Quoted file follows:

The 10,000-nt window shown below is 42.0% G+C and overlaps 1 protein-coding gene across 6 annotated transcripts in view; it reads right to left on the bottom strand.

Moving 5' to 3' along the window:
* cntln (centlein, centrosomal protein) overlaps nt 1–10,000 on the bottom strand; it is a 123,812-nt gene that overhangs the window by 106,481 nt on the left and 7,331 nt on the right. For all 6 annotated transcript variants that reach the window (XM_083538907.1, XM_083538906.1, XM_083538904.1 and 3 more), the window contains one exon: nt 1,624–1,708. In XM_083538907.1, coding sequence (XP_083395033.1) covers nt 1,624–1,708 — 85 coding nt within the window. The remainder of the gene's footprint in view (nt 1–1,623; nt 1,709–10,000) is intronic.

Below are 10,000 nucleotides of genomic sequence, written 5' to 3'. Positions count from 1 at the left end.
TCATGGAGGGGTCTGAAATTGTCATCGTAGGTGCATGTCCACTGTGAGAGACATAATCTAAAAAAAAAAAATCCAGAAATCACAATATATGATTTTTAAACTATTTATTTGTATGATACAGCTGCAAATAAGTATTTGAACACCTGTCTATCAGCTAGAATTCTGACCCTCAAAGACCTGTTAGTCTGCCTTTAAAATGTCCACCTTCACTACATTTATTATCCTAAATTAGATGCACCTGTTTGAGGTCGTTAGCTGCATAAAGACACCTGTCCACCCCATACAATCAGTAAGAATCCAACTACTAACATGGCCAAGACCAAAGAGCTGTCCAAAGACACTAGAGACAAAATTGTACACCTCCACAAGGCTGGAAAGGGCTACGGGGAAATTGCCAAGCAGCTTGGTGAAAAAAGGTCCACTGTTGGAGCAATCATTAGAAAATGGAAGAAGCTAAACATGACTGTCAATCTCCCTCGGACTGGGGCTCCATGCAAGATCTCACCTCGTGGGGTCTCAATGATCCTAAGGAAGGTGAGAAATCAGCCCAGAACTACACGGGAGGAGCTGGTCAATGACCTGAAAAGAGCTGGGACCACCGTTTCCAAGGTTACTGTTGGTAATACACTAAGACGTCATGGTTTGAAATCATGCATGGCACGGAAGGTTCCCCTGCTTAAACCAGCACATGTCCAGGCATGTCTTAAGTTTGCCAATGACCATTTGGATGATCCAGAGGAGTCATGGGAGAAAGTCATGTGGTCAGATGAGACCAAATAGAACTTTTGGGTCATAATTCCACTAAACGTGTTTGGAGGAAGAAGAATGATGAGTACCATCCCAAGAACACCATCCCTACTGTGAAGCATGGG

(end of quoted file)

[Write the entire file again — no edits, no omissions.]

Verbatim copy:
The 10,000-nt window shown below is 42.0% G+C and overlaps 1 protein-coding gene across 6 annotated transcripts in view; it reads right to left on the bottom strand.

Moving 5' to 3' along the window:
* cntln (centlein, centrosomal protein) overlaps nt 1–10,000 on the bottom strand; it is a 123,812-nt gene that overhangs the window by 106,481 nt on the left and 7,331 nt on the right. For all 6 annotated transcript variants that reach the window (XM_083538907.1, XM_083538906.1, XM_083538904.1 and 3 more), the window contains one exon: nt 1,624–1,708. In XM_083538907.1, coding sequence (XP_083395033.1) covers nt 1,624–1,708 — 85 coding nt within the window. The remainder of the gene's footprint in view (nt 1–1,623; nt 1,709–10,000) is intronic.

Below are 10,000 nucleotides of genomic sequence, written 5' to 3'. Positions count from 1 at the left end.
TCATGGAGGGGTCTGAAATTGTCATCGTAGGTGCATGTCCACTGTGAGAGACATAATCTAAAAAAAAAAAATCCAGAAATCACAATATATGATTTTTAAACTATTTATTTGTATGATACAGCTGCAAATAAGTATTTGAACACCTGTCTATCAGCTAGAATTCTGACCCTCAAAGACCTGTTAGTCTGCCTTTAAAATGTCCACCTTCACTACATTTATTATCCTAAATTAGATGCACCTGTTTGAGGTCGTTAGCTGCATAAAGACACCTGTCCACCCCATACAATCAGTAAGAATCCAACTACTAACATGGCCAAGACCAAAGAGCTGTCCAAAGACACTAGAGACAAAATTGTACACCTCCACAAGGCTGGAAAGGGCTACGGGGAAATTGCCAAGCAGCTTGGTGAAAAAAGGTCCACTGTTGGAGCAATCATTAGAAAATGGAAGAAGCTAAACATGACTGTCAATCTCCCTCGGACTGGGGCTCCATGCAAGATCTCACCTCGTGGGGTCTCAATGATCCTAAGGAAGGTGAGAAATCAGCCCAGAACTACACGGGAGGAGCTGGTCAATGACCTGAAAAGAGCTGGGACCACCGTTTCCAAGGTTACTGTTGGTAATACACTAAGACGTCATGGTTTGAAATCATGCATGGCACGGAAGGTTCCCCTGCTTAAACCAGCACATGTCCAGGCATGTCTTAAGTTTGCCAATGACCATTTGGATGATCCAGAGGAGTCATGGGAGAAAGTCATGTGGTCAGATGAGACCAAATAGAACTTTTGGGTCATAATTCCACTAAACGTGTTTGGAGGAAGAAGAATGATGAGTACCATCCCAAGAACACCATCCCTACTGTGAAGCATGGG